A newsletter for alumni, students, and friends of the IU School of Law—Bloomington • December 2004 (Vol. 3, No. 1)

Law School in the winter

Dear Friend:

Exams are finished, and the Law School is quiet. Students have returned home to their families and to a well-deserved rest. May this holiday season be a time of good cheer for you, and may the New Year bring peace to you, your family, and our world.

All my best,
Lauren Robel, JD'83
Dean and Val Nolan Professor of Law

In this issue:

Wine and Taxes: Faculty Brief Supreme Court Cases

Professor Alex Tanford and Professor Leandra Lederman both submitted briefs in cases argued before the Supreme Court on December 7—Tanford for the respondent in Granholm v. Heald and Lederman as amica curiae in the consolidated cases of Ballard v. Commissioner of the IRS and Estate of Kanter v. Commissioner of the IRS. Tanford has been litigating cases challenging state prohibitions on the direct sale of wine in six circuits. Lederman has been writing about the operation of the Tax Court for years.

For Tanford, the Granholm case, which he won in the Sixth Circuit, is the culmination of a pro bono journey that began with his representation of Russ Bridenbaugh, JD'72, now a well-recognized wine critic, in Indiana and then in the U.S. Court of Appeals for the Seventh Circuit (where Professor Pat Baude argued the case). Tanford argued that the Twenty-First Amendment does not permit states to prohibit small wineries from directly selling wine, over the Internet or otherwise, to consumers and retailers in their states. His Commerce Clause argument has been accepted by three of the four federal circuits that have considered it, and he is hopeful that the Supreme Court will join the majority view.

Lederman was asked to submit an amicus brief in the Ballard/Kanter case on the question of whether the Tax Court can refuse to release the report of the special trial judge who actually presided over the case. Lederman is the co-author of Tax Controversies: Practice and Procedure (2d Ed. 2002) and has served as general editor of Federal Tax Practice (2003). Lederman supported the taxpayers, arguing in favor of disclosure.

While not involved in the wine controversy, Lederman is the Visiting William W. Oliver Professor of Tax Law at the Law School—and we can only presume that Professor Emeritus Bill Oliver, founder of the Oliver Winery in Bloomington, is hoping that Tanford's arguments prevail.

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Key Players in Hess v. Indiana Reconvene 31 Years After Supreme Court Decision

Hess panel discussion November 19 marked the 31st anniversary of the Supreme Court decision in Hess v. Indiana, a 1973 First Amendment case concerning an incitement to illegal action during a war protest on the IU Bloomington campus. On the anniversary of the Supreme Court decision, the Law School reunited the major participants in the case for a lively discussion. Panelists included Gregory Hess, the defendant; Professors Tom Schornhorst and Pat Baude, who represented Hess at the Supreme Court; Hess prosecutor Judge Randy Bridges; and Hess City Court judge Dave McCrea.

Hess v. Indiana arose out of a May, 1970 anti-war protest in front of Bryan Hall. Gregory Hess was arrested for disorderly conduct when he made a statement that prosecutors alleged exhorted the crowd to violate the law. Convicted in Bloomington city and superior courts, Hess appealed to the Indiana Supreme Court, which affirmed the trial court ruling, and ultimately to the U.S. Supreme Court, which reversed, holding that the Indiana disorderly statute violated the First Amendment as applied to Hess. The Hess case arose at a time when campuses across the country were inflamed by anti-war protests and is therefore emblematic of the political climate that prevailed during the Vietnam War. The panel discussion focused on the historical context, as well as the history and legal significance, of the case.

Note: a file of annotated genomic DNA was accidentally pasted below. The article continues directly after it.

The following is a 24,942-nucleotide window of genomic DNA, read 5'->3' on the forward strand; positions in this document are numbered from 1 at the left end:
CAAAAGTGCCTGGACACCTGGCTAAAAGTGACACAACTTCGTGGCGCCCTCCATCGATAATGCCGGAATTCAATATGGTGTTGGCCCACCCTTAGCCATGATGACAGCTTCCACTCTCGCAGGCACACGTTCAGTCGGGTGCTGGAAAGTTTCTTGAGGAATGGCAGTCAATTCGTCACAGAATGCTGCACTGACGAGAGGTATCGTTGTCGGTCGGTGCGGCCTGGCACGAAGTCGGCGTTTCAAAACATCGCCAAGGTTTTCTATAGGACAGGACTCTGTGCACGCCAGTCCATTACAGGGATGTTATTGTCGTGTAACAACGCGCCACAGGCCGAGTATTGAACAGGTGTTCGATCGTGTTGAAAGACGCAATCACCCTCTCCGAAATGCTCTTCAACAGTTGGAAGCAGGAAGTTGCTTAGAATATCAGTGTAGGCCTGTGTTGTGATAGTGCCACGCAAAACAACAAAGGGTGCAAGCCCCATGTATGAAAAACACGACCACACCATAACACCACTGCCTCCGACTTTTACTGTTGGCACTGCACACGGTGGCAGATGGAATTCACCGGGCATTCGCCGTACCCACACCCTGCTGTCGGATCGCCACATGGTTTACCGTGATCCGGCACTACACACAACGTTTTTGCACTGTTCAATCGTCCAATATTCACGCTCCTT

Watch the discussion (free Real Player required).

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Fidler Authors Book on SARS

David Fidler Professor David Fidler's book, SARS, Governance and the Globalization of Disease, has recently been published by Palgrave Macmillan. Fidler, regarded as one of the leading authorities on international law and public health, constructs a political pathology of the 2003 SARS outbreak, analyzes government and intergovernmental responses to the outbreak, places these responses in historical context, and assesses the implications of the successful management of the SARS outbreak for handling future pathogenic threats that will arise.

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Julia Lamber Named Associate Dean for Clinical Education

Julia Lamber Professor Julia Lamber, JD'72, has been named associate dean for clinical education. The Law School created this deanship in recognition of the need for additional academic leadership in an area that has seen much recent and planned growth. For several years, the Law School has offered the Community Legal Clinic and the Child Advocacy Clinic. The Mental Health and Disability Law Clinic has recently been added, and the Law School is planning to offer clinics or practicum in family and child mediation, entrepreneurship law, conservation law, and intellectual property. "As we enter a period of expanded clinical opportunities, Dean Lamber will ensure the academic quality of our clinical offerings and will work closely with the clinical faculty to facilitate connections with relevant IU schools that are involved in the development of our clinical curriculum, such as the Kelley School of Business and the IU School for Public and Environmental Affairs," said Dean Lauren Robel.

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Testy, JD'91, Appointed Dean of Seattle University School of Law

Kellye Y. Testy, a 1991 graduate of the Law School, has been chosen to lead the Seattle University School of Law. Testy currently serves as the law school's associate dean for academic administration and as faculty director of the Center on Corporations, Law, and Society.

"In a field of extremely strong applicants, Testy enjoyed an impressive degree of support from faculty, staff, students, and alumni," said Provost Susan L. Secker. "She brings to the law school's leadership the right emphasis upon national academic reputation, responsiveness to the region's legal educational needs, and a commitment to social justice, all of which are consistent with Seattle University's Jesuit and Catholic mission."